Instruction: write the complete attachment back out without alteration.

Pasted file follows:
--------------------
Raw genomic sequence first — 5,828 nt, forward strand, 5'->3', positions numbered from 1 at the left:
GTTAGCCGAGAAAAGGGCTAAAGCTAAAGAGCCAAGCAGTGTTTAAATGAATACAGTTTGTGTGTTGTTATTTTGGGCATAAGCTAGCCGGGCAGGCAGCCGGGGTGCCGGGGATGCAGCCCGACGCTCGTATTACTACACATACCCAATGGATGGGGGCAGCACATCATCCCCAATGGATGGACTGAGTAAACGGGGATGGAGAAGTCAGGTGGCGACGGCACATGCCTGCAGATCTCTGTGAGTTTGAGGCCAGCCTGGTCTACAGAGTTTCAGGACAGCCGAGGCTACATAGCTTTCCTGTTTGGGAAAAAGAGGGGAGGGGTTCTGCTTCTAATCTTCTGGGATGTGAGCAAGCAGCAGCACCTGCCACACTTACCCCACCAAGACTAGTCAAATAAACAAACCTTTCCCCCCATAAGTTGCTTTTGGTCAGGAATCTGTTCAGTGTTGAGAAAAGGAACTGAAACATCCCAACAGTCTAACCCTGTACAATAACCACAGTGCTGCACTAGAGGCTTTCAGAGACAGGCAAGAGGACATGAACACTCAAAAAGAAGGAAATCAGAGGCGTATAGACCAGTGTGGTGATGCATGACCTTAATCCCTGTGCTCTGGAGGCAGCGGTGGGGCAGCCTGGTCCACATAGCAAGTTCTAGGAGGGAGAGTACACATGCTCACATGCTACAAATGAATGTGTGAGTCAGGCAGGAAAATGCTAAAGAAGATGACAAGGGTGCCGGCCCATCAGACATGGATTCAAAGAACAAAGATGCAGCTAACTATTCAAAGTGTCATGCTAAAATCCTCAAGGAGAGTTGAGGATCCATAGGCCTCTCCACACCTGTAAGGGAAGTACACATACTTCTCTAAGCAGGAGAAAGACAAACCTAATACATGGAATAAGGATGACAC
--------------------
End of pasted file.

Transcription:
Raw genomic sequence first — 5,828 nt, forward strand, 5'->3', positions numbered from 1 at the left:
GTTAGCCGAGAAAAGGGCTAAAGCTAAAGAGCCAAGCAGTGTTTAAATGAATACAGTTTGTGTGTTGTTATTTTGGGCATAAGCTAGCCGGGCAGGCAGCCGGGGTGCCGGGGATGCAGCCCGACGCTCGTATTACTACACATACCCAATGGATGGGGGCAGCACATCATCCCCAATGGATGGACTGAGTAAACGGGGATGGAGAAGTCAGGTGGCGACGGCACATGCCTGCAGATCTCTGTGAGTTTGAGGCCAGCCTGGTCTACAGAGTTTCAGGACAGCCGAGGCTACATAGCTTTCCTGTTTGGGAAAAAGAGGGGAGGGGTTCTGCTTCTAATCTTCTGGGATGTGAGCAAGCAGCAGCACCTGCCACACTTACCCCACCAAGACTAGTCAAATAAACAAACCTTTCCCCCCATAAGTTGCTTTTGGTCAGGAATCTGTTCAGTGTTGAGAAAAGGAACTGAAACATCCCAACAGTCTAACCCTGTACAATAACCACAGTGCTGCACTAGAGGCTTTCAGAGACAGGCAAGAGGACATGAACACTCAAAAAGAAGGAAATCAGAGGCGTATAGACCAGTGTGGTGATGCATGACCTTAATCCCTGTGCTCTGGAGGCAGCGGTGGGGCAGCCTGGTCCACATAGCAAGTTCTAGGAGGGAGAGTACACATGCTCACATGCTACAAATGAATGTGTGAGTCAGGCAGGAAAATGCTAAAGAAGATGACAAGGGTGCCGGCCCATCAGACATGGATTCAAAGAACAAAGATGCAGCTAACTATTCAAAGTGTCATGCTAAAATCCTCAAGGAGAGTTGAGGATCCATAGGCCTCTCCACACCTGTAAGGGAAGTACACATACTTCTCTAAGCAGGAGAAAGACAAACCTAATACATGGAATAAGGATGACAC